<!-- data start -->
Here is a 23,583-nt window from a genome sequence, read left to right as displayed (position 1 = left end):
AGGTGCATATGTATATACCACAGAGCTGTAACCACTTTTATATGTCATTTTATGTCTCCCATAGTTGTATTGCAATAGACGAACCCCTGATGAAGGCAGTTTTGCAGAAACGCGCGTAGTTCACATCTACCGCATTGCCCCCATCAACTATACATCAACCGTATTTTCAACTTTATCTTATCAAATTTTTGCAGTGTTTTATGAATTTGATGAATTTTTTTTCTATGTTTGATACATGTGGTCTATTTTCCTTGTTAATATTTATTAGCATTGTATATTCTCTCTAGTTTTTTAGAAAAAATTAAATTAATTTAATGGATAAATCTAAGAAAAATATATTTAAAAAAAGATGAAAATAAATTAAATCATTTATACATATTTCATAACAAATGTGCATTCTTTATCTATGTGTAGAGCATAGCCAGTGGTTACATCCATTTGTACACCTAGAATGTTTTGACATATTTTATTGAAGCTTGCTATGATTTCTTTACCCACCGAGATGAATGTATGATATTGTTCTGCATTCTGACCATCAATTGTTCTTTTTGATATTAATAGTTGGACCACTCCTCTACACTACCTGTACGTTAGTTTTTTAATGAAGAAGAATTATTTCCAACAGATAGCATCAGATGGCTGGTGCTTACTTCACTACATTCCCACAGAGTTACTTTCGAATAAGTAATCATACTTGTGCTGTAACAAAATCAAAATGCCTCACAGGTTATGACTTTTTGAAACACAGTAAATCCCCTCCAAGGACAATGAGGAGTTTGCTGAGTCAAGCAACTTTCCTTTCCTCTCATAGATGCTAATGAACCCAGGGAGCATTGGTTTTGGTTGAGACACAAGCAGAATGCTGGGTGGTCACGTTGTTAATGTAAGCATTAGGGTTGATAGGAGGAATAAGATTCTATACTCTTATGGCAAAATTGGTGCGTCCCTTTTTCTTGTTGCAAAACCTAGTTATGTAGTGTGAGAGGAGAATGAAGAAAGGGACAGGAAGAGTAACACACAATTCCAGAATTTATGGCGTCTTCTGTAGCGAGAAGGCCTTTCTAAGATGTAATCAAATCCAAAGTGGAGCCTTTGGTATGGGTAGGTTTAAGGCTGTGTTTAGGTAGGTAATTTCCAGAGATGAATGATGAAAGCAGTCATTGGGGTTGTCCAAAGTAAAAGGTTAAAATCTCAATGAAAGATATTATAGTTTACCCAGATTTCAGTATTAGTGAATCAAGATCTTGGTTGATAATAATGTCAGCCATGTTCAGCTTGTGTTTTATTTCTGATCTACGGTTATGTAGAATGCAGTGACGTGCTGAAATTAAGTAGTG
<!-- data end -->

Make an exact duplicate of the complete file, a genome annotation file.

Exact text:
Here is a 23,583-nt window from a genome sequence, read left to right as displayed (position 1 = left end):
AGGTGCATATGTATATACCACAGAGCTGTAACCACTTTTATATGTCATTTTATGTCTCCCATAGTTGTATTGCAATAGACGAACCCCTGATGAAGGCAGTTTTGCAGAAACGCGCGTAGTTCACATCTACCGCATTGCCCCCATCAACTATACATCAACCGTATTTTCAACTTTATCTTATCAAATTTTTGCAGTGTTTTATGAATTTGATGAATTTTTTTTCTATGTTTGATACATGTGGTCTATTTTCCTTGTTAATATTTATTAGCATTGTATATTCTCTCTAGTTTTTTAGAAAAAATTAAATTAATTTAATGGATAAATCTAAGAAAAATATATTTAAAAAAAGATGAAAATAAATTAAATCATTTATACATATTTCATAACAAATGTGCATTCTTTATCTATGTGTAGAGCATAGCCAGTGGTTACATCCATTTGTACACCTAGAATGTTTTGACATATTTTATTGAAGCTTGCTATGATTTCTTTACCCACCGAGATGAATGTATGATATTGTTCTGCATTCTGACCATCAATTGTTCTTTTTGATATTAATAGTTGGACCACTCCTCTACACTACCTGTACGTTAGTTTTTTAATGAAGAAGAATTATTTCCAACAGATAGCATCAGATGGCTGGTGCTTACTTCACTACATTCCCACAGAGTTACTTTCGAATAAGTAATCATACTTGTGCTGTAACAAAATCAAAATGCCTCACAGGTTATGACTTTTTGAAACACAGTAAATCCCCTCCAAGGACAATGAGGAGTTTGCTGAGTCAAGCAACTTTCCTTTCCTCTCATAGATGCTAATGAACCCAGGGAGCATTGGTTTTGGTTGAGACACAAGCAGAATGCTGGGTGGTCACGTTGTTAATGTAAGCATTAGGGTTGATAGGAGGAATAAGATTCTATACTCTTATGGCAAAATTGGTGCGTCCCTTTTTCTTGTTGCAAAACCTAGTTATGTAGTGTGAGAGGAGAATGAAGAAAGGGACAGGAAGAGTAACACACAATTCCAGAATTTATGGCGTCTTCTGTAGCGAGAAGGCCTTTCTAAGATGTAATCAAATCCAAAGTGGAGCCTTTGGTATGGGTAGGTTTAAGGCTGTGTTTAGGTAGGTAATTTCCAGAGATGAATGATGAAAGCAGTCATTGGGGTTGTCCAAAGTAAAAGGTTAAAATCTCAATGAAAGATATTATAGTTTACCCAGATTTCAGTATTAGTGAATCAAGATCTTGGTTGATAATAATGTCAGCCATGTTCAGCTTGTGTTTTATTTCTGATCTACGGTTATGTAGAATGCAGTGACGTGCTGAAATTAAGTAGTG